Climates, a climate-focused social network that's credited with bringing the term into prominence, identifies climatarians more specifically, defining them as "meat eaters who don’t eat ruminant meat - beef, sheep, goat and deer." Ruminant animals are identified by their unique four-compartment digestive tract, which through an anaerobic fermentation process emits startling amounts of methane and nitrous oxide. To put it less elegantly, these animals are farting and burping out destructive greenhouse gases.

"While we all need to eat less meat, you don’t have to give up meat entirely and you can still enjoy pig meat, poultry and fish for an easy mixed diet," Climates explains in its guide to being a climatarian.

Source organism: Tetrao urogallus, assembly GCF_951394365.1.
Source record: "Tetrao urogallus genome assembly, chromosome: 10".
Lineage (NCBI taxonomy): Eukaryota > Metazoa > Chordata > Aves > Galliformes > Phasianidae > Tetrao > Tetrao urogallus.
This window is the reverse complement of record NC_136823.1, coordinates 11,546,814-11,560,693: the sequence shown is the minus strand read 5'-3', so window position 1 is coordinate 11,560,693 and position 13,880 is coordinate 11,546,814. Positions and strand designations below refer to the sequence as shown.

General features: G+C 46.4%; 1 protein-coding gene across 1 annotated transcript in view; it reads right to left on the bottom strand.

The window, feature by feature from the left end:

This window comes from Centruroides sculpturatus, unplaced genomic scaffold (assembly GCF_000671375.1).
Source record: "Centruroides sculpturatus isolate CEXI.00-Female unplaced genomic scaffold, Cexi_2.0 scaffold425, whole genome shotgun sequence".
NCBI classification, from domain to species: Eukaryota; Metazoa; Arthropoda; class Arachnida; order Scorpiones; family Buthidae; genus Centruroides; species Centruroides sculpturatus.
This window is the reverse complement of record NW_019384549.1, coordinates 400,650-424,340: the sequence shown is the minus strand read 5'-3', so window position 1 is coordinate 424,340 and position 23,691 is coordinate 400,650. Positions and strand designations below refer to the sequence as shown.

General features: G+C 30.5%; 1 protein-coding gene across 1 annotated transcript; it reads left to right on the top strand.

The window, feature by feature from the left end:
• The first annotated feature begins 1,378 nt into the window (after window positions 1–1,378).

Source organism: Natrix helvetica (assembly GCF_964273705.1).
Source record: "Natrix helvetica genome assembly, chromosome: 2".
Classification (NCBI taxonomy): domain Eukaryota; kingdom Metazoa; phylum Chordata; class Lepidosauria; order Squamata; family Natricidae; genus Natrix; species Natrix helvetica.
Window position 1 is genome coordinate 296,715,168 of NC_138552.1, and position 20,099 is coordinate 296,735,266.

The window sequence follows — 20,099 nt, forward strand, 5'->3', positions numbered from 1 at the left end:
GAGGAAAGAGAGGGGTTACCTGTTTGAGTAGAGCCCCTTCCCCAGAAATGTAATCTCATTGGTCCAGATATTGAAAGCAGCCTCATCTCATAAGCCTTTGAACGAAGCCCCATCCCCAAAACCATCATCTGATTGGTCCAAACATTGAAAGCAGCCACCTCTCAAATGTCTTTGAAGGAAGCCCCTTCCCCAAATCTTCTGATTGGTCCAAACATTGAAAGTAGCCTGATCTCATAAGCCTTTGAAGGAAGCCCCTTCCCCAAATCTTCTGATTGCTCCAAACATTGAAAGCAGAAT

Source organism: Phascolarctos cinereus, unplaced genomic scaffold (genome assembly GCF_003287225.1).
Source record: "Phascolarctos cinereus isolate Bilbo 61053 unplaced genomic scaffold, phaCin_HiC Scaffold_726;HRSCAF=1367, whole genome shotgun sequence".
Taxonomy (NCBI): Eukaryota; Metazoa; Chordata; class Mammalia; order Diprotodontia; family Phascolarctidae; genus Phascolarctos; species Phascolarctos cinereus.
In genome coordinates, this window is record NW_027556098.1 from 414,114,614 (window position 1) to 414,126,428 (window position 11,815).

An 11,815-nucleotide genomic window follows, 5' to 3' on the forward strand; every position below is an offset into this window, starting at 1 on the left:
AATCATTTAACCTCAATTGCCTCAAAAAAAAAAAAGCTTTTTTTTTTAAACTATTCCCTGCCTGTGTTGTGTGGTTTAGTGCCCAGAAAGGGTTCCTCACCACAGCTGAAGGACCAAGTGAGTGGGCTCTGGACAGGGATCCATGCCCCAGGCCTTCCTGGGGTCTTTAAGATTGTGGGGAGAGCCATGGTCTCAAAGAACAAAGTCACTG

2. Become a reducetarian

Think of being a reducetarian as the "make-your-own-rules" version of climatarianism. The focus is on eating less meat, whether by cutting it out entirely or establishing your own limits. The term was first coined by Brian Kateman, who realized that uniting climate-minded eaters and hardcore vegetarians could inspire a bigger movement. He gave a TEDx talk on his idea last year:

"The most effective question we can ask is not how can we increase the amount of vegetarians and vegans, but rather, how can we reduce the amount of meat consumed?" Kateman told The Huffington Post in March. "Part of the problem with the vegan and vegetarian messaging is that it resonates with many people as an all-or-nothing commitment, that the only way to contribute to the environmental, animal welfare and health movement is to completely eliminate meat from a diet."

You can become a reducetarian by taking Kateman's 30-day pledge to eat less meat or by giving it a go on your own, whether by ordering your next pizza without meat toppings or eliminating meat from your grocery list and indulging only at restaurants.